ILNews

Start Page: Disaster! It lurks around the corner – protect data now

Kim Brand
September 12, 2012
Back to TopCommentsE-mailPrintBookmark and Share

Kim BrandYou are hanging by a thread and you don’t even know it. Your Internet connection is delivered by two wires that connect to a box on the outside of your office – and all that separates you from disaster is a cable removed from a jack on the wall.

You store critical information important to the success of a case or the reputation of your firm on a server that is out of warranty. You ‘think’ you have a backup – but you can’t remember the last time you made one or where you keep it. Everything is working now. What could possibly break?

Computers have become so reliable that we seldom consider the possibility that something can go very wrong very quickly; credit that to the increased quality control that manufacturers achieve to remain competitive. The cost of a single support call can exceed the profit on a new PC. Warranty service is expensive, too.startpage-facts-1.gifThe fact is that thousands of PCs and servers in Indianapolis fail every year. Google, which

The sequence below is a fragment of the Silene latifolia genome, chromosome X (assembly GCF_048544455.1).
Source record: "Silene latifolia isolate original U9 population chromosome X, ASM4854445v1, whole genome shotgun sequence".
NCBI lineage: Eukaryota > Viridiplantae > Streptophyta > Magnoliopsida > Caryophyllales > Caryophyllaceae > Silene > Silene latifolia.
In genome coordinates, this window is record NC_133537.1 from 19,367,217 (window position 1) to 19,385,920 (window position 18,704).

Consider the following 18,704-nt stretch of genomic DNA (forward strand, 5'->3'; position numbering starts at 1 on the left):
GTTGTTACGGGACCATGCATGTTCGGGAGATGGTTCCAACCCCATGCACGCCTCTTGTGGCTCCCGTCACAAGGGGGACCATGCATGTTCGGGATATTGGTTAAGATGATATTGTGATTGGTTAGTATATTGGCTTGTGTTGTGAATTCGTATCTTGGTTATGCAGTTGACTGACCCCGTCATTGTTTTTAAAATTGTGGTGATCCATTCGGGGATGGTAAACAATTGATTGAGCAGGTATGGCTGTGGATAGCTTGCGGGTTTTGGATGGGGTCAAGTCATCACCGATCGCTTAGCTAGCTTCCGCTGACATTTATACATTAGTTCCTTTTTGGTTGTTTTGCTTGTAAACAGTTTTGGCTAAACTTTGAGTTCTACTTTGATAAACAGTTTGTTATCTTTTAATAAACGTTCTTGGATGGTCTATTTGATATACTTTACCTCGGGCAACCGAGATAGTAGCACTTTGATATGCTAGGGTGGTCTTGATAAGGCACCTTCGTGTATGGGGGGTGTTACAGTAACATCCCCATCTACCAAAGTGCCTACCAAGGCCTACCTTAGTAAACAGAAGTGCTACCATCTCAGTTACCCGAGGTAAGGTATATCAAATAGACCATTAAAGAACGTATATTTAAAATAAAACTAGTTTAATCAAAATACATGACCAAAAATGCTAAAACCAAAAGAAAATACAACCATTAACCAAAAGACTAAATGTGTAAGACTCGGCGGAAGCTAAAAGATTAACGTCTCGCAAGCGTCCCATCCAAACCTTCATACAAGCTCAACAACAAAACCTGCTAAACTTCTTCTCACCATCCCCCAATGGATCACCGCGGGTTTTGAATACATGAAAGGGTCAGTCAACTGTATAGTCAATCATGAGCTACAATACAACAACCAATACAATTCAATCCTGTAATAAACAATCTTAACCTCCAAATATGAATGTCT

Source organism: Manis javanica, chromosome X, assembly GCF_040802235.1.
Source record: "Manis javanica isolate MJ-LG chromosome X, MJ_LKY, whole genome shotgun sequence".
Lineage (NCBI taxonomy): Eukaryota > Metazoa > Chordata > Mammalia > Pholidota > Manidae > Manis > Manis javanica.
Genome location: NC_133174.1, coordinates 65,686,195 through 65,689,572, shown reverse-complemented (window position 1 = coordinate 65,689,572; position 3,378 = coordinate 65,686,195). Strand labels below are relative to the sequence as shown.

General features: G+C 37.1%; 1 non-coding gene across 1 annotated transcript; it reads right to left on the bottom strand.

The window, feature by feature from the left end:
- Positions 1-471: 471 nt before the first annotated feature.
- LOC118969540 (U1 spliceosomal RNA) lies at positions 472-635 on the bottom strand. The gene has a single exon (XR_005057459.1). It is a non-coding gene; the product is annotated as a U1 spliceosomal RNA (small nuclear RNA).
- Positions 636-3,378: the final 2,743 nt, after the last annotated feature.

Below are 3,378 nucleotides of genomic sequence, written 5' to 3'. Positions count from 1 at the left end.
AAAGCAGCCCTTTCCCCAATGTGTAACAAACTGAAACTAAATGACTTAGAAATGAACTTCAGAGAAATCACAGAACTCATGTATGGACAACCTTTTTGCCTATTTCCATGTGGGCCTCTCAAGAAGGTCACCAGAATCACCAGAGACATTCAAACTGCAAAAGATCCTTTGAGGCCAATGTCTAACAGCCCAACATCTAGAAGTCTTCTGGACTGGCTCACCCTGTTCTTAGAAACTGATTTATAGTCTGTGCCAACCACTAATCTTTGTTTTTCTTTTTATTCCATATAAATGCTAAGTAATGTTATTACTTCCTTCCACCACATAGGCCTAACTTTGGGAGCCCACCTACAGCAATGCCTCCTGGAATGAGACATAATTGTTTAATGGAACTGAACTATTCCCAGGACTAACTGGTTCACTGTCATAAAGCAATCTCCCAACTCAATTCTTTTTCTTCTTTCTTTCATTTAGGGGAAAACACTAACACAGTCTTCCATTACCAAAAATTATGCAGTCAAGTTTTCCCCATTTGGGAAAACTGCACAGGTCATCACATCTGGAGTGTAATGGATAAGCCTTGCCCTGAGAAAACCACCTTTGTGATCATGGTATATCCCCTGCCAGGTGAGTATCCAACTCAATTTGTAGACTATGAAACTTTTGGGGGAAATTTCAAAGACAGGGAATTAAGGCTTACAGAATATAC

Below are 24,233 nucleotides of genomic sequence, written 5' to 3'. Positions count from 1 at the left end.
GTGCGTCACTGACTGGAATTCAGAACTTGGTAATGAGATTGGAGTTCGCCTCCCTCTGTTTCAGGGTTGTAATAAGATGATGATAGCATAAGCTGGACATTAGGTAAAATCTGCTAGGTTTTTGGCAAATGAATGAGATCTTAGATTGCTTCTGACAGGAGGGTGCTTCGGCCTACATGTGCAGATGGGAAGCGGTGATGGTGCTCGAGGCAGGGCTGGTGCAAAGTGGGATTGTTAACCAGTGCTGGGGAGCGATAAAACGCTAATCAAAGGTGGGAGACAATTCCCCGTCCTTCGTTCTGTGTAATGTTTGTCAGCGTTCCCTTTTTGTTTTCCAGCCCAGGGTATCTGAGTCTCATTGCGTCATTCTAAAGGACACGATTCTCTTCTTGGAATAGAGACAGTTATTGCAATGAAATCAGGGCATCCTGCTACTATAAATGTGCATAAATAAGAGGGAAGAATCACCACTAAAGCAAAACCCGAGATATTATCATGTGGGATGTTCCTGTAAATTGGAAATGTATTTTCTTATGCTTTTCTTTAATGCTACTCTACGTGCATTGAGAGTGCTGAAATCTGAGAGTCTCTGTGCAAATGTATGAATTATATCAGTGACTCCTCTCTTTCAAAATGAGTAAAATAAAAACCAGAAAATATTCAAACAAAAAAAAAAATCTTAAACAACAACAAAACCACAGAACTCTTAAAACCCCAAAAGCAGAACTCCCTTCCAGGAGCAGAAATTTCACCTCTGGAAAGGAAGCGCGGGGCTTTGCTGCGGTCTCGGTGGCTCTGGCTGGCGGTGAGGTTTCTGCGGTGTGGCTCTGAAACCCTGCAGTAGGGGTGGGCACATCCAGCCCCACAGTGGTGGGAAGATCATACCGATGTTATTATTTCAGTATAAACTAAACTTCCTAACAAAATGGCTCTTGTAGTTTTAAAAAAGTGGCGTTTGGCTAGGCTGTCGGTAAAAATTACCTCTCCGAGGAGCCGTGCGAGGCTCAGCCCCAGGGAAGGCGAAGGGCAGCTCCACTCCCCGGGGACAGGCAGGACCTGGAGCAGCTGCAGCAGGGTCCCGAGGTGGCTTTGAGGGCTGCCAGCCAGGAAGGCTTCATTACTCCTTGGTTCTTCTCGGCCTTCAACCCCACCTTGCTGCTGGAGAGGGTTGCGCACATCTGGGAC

operates millions of hard drives, expects 10 percent of them to fail every year. Translate that your office: If you operate a network of 20 PCs, two of them are likely to stop working this year. If one of them is used by an attorney on a deadline you call that a VBD: Very Bad Day.

Given the hyper-dependence we have on our PCs, servers, networks and Internet, one would assume that a reasonable person would array multiple defenses against the most common threats. In my experience, that assumption would be uncorroborated by the facts. Few firms are prepared.
Pair threats with defenses

Technology has provided us with tools that allow unparalleled productivity. And it would seem that these new gadgets create new threats to the safety of important information. But that would be incorrect; you only need to worry about three: acts of God, acts of violence and acts of stupidity.